Recent and Past Arboreal Change: Observational and Retrospective Studies Within a Subalpine Birch-Dominated (Betula Pubescens Ssp. Czerepanovii) Mountain Valley in the Southern Swedish Scandes - Responses to Climate Change and Land Use
Multi-scale observations and reconstructions of treeline and associated plant cover changes are reviewed in this study. The main focus is on the dynamics of the treeline ecotone within a mountain valley in the southern Swedish Scandes. This area is well-researched for more than 100 years, with a background of historical studies covering the entire Holocene epoch. Trees were present on ice-free nunataks already during the Late-Glacial, 17 000-13 000 cal. a BP. Mountain birch (Betula pubescens ssp. czerepanovii), Norway spruce (Picea abies) and Scots pine (Pinus sylvestris) then grew 400-700 m higher than their current treelines, indicative of summer temperatures 3 °C higher than present. In addition, the tree flora contained Siberian larch (Larix sibirica) and broad-leaf thermophilic and deciduous species, Quercus robur, Corylus avellana, Ulmus glabra and Alnus glutinosa. Eventually, the climate turned cooler, particularly enhanced around 5000 cal. a BP. This course of change initiated the Neoglacial period, when thermophilic species were extirpated. Concomitantly, mountain birch forest and spruce benefitted from this course of change. Pine, on the other hand was disfavored and regressed in the treeline elevation and general abundance on the landscape. These trends continued until the Mediaeval period AD 1000-1300, when temperature raised above present-day standards and the pine treeline locally shifted upslope by at least 100 m. This favourable epoch was discontinued quite abruptly by resurgence of Neoglacial cooling; the “Little Ice Age”, which prevailed until the late 19th century. Widespread glacier expansion, high-elevation arboreal decline and treeline retraction then occurred. With a gentle onset in the late 19th century or somewhat earlier, a modern and still prevailing warming period was accentuated by the late 1930s. Subsequently, slight cooling prevailed for 3-4 decades, whereupon warming was resumed with short interruptions until the present day. One distinct short-term cooling-conditioned setback occurred during the 1980s. Transient permafrost formed close to the treeline, and locally some treeline recession took place. Thereafter, warming has re-occurred and glaciers and permafrost have receded. Treeline rise and densification of the treeline ecotone are once again active processes in the mountainscape. Currently, most conspicuous is a process of pine reclamation of local ground lost during the Little Ice Age. Hereabouts, seed regeneration, still virtually without winter injuries, is taking place at an unprecedented rate and abundance. Mountain birch is gaining ground in snow rich depressions in the birch belt and is currently regressing in exposed and snow-poor sections of the local topography. Current biotic changes within the treeline ecotone are well within the ranges of inferred natural variabilty during the postglacial period.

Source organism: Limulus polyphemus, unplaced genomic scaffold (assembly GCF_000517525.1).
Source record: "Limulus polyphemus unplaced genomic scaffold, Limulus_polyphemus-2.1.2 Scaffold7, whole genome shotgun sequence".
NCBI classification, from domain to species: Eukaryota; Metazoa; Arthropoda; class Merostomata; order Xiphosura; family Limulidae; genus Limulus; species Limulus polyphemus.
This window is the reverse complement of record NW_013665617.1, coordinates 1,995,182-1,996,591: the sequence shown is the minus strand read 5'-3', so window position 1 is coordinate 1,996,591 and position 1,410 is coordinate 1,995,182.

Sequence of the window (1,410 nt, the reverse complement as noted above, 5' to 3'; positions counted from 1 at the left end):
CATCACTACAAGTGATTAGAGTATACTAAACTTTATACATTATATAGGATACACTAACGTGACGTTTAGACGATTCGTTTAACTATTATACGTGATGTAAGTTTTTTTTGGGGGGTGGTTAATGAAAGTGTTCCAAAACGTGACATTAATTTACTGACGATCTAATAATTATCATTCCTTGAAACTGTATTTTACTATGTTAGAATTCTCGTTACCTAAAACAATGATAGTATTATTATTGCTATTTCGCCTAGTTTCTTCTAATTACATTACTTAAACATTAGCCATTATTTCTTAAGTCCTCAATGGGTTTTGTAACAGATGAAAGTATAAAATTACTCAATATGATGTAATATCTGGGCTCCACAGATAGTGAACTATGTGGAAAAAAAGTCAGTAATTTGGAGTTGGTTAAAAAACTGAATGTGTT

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Copyright (c) 2022 Leif Kullman, Lisa Öberg
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